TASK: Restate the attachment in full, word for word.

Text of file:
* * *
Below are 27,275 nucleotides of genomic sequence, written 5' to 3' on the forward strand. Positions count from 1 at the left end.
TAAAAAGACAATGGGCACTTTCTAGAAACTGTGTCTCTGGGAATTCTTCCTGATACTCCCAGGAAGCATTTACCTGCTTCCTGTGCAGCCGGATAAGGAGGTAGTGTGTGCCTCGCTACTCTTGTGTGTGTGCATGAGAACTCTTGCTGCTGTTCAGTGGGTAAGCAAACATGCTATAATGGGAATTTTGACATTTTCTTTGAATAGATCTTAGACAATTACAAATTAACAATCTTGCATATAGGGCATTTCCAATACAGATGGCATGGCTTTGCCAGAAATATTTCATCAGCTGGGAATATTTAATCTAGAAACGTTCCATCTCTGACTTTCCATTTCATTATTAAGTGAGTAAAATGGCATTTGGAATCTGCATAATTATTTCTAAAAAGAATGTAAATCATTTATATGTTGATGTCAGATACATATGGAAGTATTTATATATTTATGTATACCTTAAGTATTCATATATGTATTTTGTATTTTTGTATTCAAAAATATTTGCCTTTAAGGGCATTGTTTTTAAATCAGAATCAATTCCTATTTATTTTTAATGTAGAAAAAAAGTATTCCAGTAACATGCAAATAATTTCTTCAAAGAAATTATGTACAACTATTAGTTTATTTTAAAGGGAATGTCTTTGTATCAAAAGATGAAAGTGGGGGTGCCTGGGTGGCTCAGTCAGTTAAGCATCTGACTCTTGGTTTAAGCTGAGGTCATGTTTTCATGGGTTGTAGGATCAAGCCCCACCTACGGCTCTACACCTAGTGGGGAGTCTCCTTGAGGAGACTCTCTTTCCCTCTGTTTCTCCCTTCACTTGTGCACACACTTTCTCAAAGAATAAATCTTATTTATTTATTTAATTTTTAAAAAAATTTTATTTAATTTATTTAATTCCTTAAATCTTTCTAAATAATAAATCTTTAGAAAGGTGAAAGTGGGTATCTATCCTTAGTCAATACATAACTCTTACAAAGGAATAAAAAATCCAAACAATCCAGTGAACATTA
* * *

Below are 27,275 nucleotides of genomic sequence, written 5' to 3' on the forward strand. Positions count from 1 at the left end.
TAAAAAGACAATGGGCACTTTCTAGAAACTGTGTCTCTGGGAATTCTTCCTGATACTCCCAGGAAGCATTTACCTGCTTCCTGTGCAGCCGGATAAGGAGGTAGTGTGTGCCTCGCTACTCTTGTGTGTGTGCATGAGAACTCTTGCTGCTGTTCAGTGGGTAAGCAAACATGCTATAATGGGAATTTTGACATTTTCTTTGAATAGATCTTAGACAATTACAAATTAACAATCTTGCATATAGGGCATTTCCAATACAGATGGCATGGCTTTGCCAGAAATATTTCATCAGCTGGGAATATTTAATCTAGAAACGTTCCATCTCTGACTTTCCATTTCATTATTAAGTGAGTAAAATGGCATTTGGAATCTGCATAATTATTTCTAAAAAGAATGTAAATCATTTATATGTTGATGTCAGATACATATGGAAGTATTTATATATTTATGTATACCTTAAGTATTCATATATGTATTTTGTATTTTTGTATTCAAAAATATTTGCCTTTAAGGGCATTGTTTTTAAATCAGAATCAATTCCTATTTATTTTTAATGTAGAAAAAAAGTATTCCAGTAACATGCAAATAATTTCTTCAAAGAAATTATGTACAACTATTAGTTTATTTTAAAGGGAATGTCTTTGTATCAAAAGATGAAAGTGGGGGTGCCTGGGTGGCTCAGTCAGTTAAGCATCTGACTCTTGGTTTAAGCTGAGGTCATGTTTTCATGGGTTGTAGGATCAAGCCCCACCTACGGCTCTACACCTAGTGGGGAGTCTCCTTGAGGAGACTCTCTTTCCCTCTGTTTCTCCCTTCACTTGTGCACACACTTTCTCAAAGAATAAATCTTATTTATTTATTTAATTTTTAAAAAAATTTTATTTAATTTATTTAATTCCTTAAATCTTTCTAAATAATAAATCTTTAGAAAGGTGAAAGTGGGTATCTATCCTTAGTCAATACATAACTCTTACAAAGGAATAAAAAATCCAAACAATCCAGTGAACATTA